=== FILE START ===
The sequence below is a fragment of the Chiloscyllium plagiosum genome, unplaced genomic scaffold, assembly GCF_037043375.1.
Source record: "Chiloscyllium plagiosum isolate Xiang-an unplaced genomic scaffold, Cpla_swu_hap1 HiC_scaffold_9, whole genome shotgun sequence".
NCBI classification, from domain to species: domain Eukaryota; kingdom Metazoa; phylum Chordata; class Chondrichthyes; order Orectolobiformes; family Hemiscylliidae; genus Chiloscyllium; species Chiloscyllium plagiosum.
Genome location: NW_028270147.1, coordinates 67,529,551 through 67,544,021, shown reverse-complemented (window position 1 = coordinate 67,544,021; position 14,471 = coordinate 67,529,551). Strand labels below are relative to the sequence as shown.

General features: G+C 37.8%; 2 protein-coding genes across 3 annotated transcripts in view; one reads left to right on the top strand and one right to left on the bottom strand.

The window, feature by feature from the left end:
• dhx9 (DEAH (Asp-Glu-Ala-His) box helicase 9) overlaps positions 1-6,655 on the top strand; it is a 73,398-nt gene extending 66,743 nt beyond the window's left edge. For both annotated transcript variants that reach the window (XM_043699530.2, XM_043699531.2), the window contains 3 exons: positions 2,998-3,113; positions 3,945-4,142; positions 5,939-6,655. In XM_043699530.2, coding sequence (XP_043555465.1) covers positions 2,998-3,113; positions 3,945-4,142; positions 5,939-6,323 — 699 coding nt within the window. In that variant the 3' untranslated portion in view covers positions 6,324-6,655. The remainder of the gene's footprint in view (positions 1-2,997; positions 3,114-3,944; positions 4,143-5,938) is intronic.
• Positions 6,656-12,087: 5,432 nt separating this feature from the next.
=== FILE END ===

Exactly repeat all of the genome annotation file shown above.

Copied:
The sequence below is a fragment of the Chiloscyllium plagiosum genome, unplaced genomic scaffold, assembly GCF_037043375.1.
Source record: "Chiloscyllium plagiosum isolate Xiang-an unplaced genomic scaffold, Cpla_swu_hap1 HiC_scaffold_9, whole genome shotgun sequence".
NCBI classification, from domain to species: domain Eukaryota; kingdom Metazoa; phylum Chordata; class Chondrichthyes; order Orectolobiformes; family Hemiscylliidae; genus Chiloscyllium; species Chiloscyllium plagiosum.
Genome location: NW_028270147.1, coordinates 67,529,551 through 67,544,021, shown reverse-complemented (window position 1 = coordinate 67,544,021; position 14,471 = coordinate 67,529,551). Strand labels below are relative to the sequence as shown.

General features: G+C 37.8%; 2 protein-coding genes across 3 annotated transcripts in view; one reads left to right on the top strand and one right to left on the bottom strand.

The window, feature by feature from the left end:
• dhx9 (DEAH (Asp-Glu-Ala-His) box helicase 9) overlaps positions 1-6,655 on the top strand; it is a 73,398-nt gene extending 66,743 nt beyond the window's left edge. For both annotated transcript variants that reach the window (XM_043699530.2, XM_043699531.2), the window contains 3 exons: positions 2,998-3,113; positions 3,945-4,142; positions 5,939-6,655. In XM_043699530.2, coding sequence (XP_043555465.1) covers positions 2,998-3,113; positions 3,945-4,142; positions 5,939-6,323 — 699 coding nt within the window. In that variant the 3' untranslated portion in view covers positions 6,324-6,655. The remainder of the gene's footprint in view (positions 1-2,997; positions 3,114-3,944; positions 4,143-5,938) is intronic.
• Positions 6,656-12,087: 5,432 nt separating this feature from the next.